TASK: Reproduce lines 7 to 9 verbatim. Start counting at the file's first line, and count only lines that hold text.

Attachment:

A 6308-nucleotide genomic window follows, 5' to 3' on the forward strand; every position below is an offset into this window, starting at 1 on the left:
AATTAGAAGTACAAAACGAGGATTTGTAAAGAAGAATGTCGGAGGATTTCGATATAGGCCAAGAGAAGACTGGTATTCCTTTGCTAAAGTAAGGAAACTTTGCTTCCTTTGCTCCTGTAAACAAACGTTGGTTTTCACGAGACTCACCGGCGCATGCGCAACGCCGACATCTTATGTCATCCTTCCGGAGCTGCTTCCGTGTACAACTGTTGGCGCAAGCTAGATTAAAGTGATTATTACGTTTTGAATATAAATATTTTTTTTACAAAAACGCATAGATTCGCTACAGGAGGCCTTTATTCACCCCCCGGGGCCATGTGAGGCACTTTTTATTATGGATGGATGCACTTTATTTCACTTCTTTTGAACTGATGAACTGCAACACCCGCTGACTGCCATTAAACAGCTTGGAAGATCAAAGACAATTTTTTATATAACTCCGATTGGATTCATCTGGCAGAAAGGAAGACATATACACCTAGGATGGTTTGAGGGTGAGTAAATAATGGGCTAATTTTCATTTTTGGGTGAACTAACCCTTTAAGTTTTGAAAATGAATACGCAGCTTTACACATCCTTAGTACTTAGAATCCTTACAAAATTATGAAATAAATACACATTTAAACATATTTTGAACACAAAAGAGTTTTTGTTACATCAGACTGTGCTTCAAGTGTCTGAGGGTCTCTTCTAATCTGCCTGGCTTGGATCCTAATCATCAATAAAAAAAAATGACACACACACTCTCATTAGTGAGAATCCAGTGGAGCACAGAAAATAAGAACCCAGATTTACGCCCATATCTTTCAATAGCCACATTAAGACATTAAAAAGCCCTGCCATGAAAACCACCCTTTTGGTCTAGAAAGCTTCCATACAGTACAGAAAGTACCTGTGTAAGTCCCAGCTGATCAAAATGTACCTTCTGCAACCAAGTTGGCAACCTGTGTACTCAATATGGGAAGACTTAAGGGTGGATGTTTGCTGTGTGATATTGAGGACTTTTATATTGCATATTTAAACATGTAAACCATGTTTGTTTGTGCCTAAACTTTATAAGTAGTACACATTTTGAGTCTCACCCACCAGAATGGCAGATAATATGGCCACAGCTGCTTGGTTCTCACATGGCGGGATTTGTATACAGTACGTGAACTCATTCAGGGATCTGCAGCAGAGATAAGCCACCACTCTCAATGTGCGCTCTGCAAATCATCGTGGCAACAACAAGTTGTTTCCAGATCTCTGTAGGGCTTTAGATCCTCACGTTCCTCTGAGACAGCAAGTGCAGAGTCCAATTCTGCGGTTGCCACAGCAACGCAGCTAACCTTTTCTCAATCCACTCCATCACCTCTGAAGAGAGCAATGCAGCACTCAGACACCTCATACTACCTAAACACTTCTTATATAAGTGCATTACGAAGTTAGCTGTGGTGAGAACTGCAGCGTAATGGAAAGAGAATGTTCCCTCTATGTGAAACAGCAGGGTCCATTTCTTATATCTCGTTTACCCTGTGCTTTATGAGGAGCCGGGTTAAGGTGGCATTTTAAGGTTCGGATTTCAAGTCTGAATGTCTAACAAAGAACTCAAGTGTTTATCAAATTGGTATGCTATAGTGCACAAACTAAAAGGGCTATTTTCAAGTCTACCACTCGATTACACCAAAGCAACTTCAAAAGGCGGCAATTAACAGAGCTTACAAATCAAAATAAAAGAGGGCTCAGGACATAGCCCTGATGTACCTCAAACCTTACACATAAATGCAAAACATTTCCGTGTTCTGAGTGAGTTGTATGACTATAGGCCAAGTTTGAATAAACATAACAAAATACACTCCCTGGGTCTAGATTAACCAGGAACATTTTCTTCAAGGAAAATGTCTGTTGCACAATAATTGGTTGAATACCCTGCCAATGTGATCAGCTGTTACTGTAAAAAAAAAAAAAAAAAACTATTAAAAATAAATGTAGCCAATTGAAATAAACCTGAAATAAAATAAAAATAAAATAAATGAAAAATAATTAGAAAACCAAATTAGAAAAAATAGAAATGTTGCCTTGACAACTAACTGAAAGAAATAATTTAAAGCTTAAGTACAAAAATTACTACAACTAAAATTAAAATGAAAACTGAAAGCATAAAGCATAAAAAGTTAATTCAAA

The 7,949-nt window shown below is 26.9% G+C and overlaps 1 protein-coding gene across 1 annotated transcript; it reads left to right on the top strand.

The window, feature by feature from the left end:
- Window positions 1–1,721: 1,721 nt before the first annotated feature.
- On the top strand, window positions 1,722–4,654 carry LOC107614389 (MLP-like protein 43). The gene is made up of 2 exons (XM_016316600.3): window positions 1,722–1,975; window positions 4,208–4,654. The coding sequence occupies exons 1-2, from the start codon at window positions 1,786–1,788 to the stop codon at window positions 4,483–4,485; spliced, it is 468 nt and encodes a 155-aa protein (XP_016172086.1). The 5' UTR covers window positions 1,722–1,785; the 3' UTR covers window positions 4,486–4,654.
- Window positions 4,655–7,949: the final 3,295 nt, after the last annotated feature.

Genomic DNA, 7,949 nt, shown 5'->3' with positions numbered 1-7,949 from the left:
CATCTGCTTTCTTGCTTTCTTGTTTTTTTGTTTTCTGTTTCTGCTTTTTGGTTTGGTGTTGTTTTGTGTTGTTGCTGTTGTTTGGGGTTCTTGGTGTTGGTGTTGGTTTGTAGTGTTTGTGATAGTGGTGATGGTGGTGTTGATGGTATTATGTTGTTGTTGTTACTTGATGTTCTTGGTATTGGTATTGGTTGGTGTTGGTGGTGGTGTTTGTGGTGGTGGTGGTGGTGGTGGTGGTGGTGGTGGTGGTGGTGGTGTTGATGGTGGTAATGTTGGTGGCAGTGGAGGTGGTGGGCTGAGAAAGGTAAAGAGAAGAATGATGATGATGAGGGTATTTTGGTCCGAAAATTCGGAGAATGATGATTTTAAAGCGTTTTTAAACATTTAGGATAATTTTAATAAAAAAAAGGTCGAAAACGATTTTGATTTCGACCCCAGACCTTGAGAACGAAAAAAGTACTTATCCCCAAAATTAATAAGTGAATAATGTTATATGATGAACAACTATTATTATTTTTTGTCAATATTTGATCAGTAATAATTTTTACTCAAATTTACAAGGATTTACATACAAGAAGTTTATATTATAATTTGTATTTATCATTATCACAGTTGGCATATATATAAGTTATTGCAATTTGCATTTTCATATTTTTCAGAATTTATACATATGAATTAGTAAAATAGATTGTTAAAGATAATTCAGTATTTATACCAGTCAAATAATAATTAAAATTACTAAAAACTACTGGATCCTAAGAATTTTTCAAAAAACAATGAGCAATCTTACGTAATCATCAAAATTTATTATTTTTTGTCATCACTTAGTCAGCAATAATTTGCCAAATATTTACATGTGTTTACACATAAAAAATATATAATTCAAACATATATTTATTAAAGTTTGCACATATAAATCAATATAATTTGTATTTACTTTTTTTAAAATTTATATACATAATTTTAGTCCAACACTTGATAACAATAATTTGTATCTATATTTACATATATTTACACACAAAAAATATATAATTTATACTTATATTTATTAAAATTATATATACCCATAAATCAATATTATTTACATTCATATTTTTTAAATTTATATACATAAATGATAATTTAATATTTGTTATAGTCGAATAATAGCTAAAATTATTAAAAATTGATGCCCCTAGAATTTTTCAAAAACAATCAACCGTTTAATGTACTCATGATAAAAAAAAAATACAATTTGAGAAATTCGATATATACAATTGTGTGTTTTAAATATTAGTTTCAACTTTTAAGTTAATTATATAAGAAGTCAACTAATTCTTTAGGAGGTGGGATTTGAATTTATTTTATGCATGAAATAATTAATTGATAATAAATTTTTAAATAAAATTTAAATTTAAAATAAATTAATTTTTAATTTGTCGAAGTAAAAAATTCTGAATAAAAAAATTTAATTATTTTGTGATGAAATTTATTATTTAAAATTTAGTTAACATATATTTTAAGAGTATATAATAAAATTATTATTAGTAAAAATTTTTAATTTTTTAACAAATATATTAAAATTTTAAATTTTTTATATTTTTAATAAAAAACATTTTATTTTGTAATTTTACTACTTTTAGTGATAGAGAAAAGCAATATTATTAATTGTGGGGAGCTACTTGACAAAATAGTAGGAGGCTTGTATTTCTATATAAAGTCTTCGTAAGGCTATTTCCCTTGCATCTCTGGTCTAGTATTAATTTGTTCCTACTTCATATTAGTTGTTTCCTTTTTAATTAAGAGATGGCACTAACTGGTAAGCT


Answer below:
- Window positions 4,655–7,949: the final 3,295 nt, after the last annotated feature.

Genomic DNA, 7,949 nt, shown 5'->3' with positions numbered 1-7,949 from the left:
CATCTGCTTTCTTGCTTTCTTGTTTTTTTGTTTTCTGTTTCTGCTTTTTGGTTTGGTGTTGTTTTGTGTTGTTGCTGTTGTTTGGGGTTCTTGGTGTTGGTGTTGGTTTGTAGTGTTTGTGATAGTGGTGATGGTGGTGTTGATGGTATTATGTTGTTGTTGTTACTTGATGTTCTTGGTATTGGTATTGGTTGGTGTTGGTGGTGGTGTTTGTGGTGGTGGTGGTGGTGGTGGTGGTGGTGGTGGTGGTGGTGGTGTTGATGGTGGTAATGTTGGTGGCAGTGGAGGTGGTGGGCTGAGAAAGGTAAAGAGAAGAATGATGATGATGAGGGTATTTTGGTCCGAAAATTCGGAGAATGATGATTTTAAAGCGTTTTTAAACATTTAGGATAATTTTAATAAAAAAAAGGTCGAAAACGATTTTGATTTCGACCCCAGACCTTGAGAACGAAAAAAGTACTTATCCCCAAAATTAATAAGTGAATAATGTTATATGATGAACAACTATTATTATTTTTTGTCAATATTTGATCAGTAATAATTTTTACTCAAATTTACAAGGATTTACATACAAGAAGTTTATATTATAATTTGTATTTATCATTATCACAGTTGGCATATATATAAGTTATTGCAATTTGCATTTTCATATTTTTCAGAATTTATACATATGAATTAGTAAAATAGATTGTTAAAGATAATTCAGTATTTATACCAGTCAAATAATAATTAAAATTACTAAAAACTACTGGATCCTAAGAATTTTTCAAAAAACAATGAGCAATCTTACGTAATCATCAAAATTTATTATTTTTTGTCATCACTTAGTCAGCAATAATTTGCCAAATATTTACATGTGTTTACACATAAAAAATATATAATTCAAACATATATTTATTAAAGTTTGCACATATAAATCAATATAATTTGTATTTACTTTTTTTAAAATTTATATACATAATTTTAGTCCAACACTTGATAACAATAATTTGTATCTATATTTACATATATTTACACACAAAAAATATATAATTTATACTTATATTTATTAAAATTATATATACCCATAAATCAATATTATTTACATTCATATTTTTTAAATTTATATACATAAATGATAATTTAATATTTGTTATAGTCGAATAATAGCTAAAATTATTAAAAATTGATGCCCCTAGAATTTTTCAAAAACAATCAACCGTTTAATGTACTCATGATAAAAAAAAAATACAATTTGAGAAATTCGATATATACAATTGTGTGTTTTAAATATTAGTTTCAACTTTTAAGTTAATTATATAAGAAGTCAACTAATTCTTTAGGAGGTGGGATTTGAATTTATTTTATGCATGAAATAATTAATTGATAATAAATTTTTAAATAAAATTTAAATTTAAAATAAATTAATTTTTAATTTGTCGAAGTAAAAAATTCTGAATAAAAAAATTTAATTATTTTGTGATGAAATTTATTATTTAAAATTTAGTTAACATATATTTTAAGAGTATATAATAAAATTATTATTAGTAAAAATTTTTAATTTTTTAACAAATATATTAAAATTTTAAATTTTTTATATTTTTAATAAAAAACATTTTATTTTGTAATTTTACTACTTTTAGTGATAGAGAAAAGCAATATTATTAATTGTGGGGAGCTACTTGACAAAATAGTAGGAGGCTTGTATTTCTATATAAAGTCTTCGTAAGGCTATTTCCCTTGCATCTCTGGTCTAGTATTAATTTGTTCCTACTTCATATTAGTTGTTTCCTTTTTAATTAAGAGATGGCACTAACTGGTAAGCT